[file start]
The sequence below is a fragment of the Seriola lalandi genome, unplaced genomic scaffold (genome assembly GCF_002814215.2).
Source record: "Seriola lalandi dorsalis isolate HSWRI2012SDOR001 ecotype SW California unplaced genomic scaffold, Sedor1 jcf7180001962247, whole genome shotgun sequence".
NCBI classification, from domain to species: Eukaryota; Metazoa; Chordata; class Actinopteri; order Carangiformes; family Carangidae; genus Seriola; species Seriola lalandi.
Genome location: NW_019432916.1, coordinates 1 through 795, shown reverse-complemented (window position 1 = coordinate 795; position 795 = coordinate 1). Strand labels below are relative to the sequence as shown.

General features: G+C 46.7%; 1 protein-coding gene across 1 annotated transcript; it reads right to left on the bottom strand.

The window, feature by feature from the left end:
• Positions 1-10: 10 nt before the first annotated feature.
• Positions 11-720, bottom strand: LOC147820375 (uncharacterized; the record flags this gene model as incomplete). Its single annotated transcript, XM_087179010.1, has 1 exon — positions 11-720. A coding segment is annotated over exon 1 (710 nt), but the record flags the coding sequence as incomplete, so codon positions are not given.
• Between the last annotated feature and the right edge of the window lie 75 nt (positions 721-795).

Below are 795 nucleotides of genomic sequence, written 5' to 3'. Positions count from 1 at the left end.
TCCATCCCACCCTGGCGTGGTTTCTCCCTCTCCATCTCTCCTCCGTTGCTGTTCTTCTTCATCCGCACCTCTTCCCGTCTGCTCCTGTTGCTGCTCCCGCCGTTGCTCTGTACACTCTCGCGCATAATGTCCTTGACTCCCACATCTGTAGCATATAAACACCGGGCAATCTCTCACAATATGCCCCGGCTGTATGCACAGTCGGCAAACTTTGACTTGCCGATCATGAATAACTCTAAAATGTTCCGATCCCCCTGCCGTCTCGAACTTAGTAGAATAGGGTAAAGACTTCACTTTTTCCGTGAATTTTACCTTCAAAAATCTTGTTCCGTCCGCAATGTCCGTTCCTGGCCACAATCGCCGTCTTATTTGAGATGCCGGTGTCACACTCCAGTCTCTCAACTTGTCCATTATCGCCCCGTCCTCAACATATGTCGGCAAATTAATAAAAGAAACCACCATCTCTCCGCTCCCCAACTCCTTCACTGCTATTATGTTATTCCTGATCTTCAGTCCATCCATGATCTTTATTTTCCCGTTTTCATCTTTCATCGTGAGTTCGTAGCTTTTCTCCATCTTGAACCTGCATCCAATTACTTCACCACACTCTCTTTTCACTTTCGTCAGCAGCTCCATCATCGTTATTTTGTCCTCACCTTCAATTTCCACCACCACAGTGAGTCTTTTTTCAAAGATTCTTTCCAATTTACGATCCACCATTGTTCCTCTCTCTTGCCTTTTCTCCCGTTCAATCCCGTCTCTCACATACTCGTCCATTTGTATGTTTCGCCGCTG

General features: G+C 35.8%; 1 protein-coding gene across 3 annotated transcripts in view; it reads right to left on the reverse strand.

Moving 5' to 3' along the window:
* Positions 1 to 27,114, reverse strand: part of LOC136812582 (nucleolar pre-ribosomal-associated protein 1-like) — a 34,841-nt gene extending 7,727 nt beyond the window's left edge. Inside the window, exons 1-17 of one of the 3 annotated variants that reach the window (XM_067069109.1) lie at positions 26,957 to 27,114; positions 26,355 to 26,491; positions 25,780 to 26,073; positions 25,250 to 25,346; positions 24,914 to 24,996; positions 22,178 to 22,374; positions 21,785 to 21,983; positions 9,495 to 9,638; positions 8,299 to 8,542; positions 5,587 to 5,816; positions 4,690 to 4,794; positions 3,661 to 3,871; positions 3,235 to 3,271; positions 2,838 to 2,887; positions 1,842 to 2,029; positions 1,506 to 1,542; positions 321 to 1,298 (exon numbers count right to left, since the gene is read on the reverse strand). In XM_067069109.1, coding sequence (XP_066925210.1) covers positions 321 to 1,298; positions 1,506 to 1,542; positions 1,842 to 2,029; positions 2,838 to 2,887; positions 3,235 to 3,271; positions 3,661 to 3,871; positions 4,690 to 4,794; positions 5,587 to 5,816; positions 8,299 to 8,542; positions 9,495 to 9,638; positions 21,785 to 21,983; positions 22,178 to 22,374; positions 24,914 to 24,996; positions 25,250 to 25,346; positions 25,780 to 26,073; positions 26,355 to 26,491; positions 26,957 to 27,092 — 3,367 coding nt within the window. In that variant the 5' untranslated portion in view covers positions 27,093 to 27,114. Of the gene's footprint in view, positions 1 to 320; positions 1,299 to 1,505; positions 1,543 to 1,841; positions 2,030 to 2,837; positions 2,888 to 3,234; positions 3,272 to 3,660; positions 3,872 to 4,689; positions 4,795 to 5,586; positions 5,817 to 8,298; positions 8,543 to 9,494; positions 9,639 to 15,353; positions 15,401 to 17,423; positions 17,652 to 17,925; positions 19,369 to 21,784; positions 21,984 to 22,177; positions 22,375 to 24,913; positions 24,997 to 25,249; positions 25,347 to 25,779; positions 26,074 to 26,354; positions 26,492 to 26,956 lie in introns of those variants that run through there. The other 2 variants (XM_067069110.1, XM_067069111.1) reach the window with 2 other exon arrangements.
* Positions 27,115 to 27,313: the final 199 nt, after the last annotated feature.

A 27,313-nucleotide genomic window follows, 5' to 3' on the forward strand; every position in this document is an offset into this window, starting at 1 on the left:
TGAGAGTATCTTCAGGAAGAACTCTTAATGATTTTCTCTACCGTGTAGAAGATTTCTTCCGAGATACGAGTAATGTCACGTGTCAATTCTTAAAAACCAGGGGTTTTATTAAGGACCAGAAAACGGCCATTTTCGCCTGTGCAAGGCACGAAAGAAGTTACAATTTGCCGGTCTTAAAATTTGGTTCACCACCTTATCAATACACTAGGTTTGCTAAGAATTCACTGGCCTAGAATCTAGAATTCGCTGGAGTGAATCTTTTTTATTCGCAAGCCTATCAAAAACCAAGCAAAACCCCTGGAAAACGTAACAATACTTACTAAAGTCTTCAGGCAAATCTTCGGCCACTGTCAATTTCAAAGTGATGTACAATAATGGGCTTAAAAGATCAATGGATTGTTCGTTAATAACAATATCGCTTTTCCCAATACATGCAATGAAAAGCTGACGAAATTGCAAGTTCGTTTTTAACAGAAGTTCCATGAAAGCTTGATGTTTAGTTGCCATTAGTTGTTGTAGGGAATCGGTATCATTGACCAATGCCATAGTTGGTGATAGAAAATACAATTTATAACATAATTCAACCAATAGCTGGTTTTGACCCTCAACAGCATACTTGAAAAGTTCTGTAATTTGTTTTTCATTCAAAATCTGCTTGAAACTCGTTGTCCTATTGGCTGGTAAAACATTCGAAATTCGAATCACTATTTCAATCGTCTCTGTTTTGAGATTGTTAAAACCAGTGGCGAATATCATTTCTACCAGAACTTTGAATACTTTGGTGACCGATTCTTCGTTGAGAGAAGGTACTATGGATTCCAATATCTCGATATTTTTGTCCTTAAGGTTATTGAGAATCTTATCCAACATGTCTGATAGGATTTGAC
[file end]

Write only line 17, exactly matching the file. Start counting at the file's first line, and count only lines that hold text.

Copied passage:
TGAGAGTATCTTCAGGAAGAACTCTTAATGATTTTCTCTACCGTGTAGAAGATTTCTTCCGAGATACGAGTAATGTCACGTGTCAATTCTTAAAAACCAGGGGTTTTATTAAGGACCAGAAAACGGCCATTTTCGCCTGTGCAAGGCACGAAAGAAGTTACAATTTGCCGGTCTTAAAATTTGGTTCACCACCTTATCAATACACTAGGTTTGCTAAGAATTCACTGGCCTAGAATCTAGAATTCGCTGGAGTGAATCTTTTTTATTCGCAAGCCTATCAAAAACCAAGCAAAACCCCTGGAAAACGTAACAATACTTACTAAAGTCTTCAGGCAAATCTTCGGCCACTGTCAATTTCAAAGTGATGTACAATAATGGGCTTAAAAGATCAATGGATTGTTCGTTAATAACAATATCGCTTTTCCCAATACATGCAATGAAAAGCTGACGAAATTGCAAGTTCGTTTTTAACAGAAGTTCCATGAAAGCTTGATGTTTAGTTGCCATTAGTTGTTGTAGGGAATCGGTATCATTGACCAATGCCATAGTTGGTGATAGAAAATACAATTTATAACATAATTCAACCAATAGCTGGTTTTGACCCTCAACAGCATACTTGAAAAGTTCTGTAATTTGTTTTTCATTCAAAATCTGCTTGAAACTCGTTGTCCTATTGGCTGGTAAAACATTCGAAATTCGAATCACTATTTCAATCGTCTCTGTTTTGAGATTGTTAAAACCAGTGGCGAATATCATTTCTACCAGAACTTTGAATACTTTGGTGACCGATTCTTCGTTGAGAGAAGGTACTATGGATTCCAATATCTCGATATTTTTGTCCTTAAGGTTATTGAGAATCTTATCCAACATGTCTGATAGGATTTGAC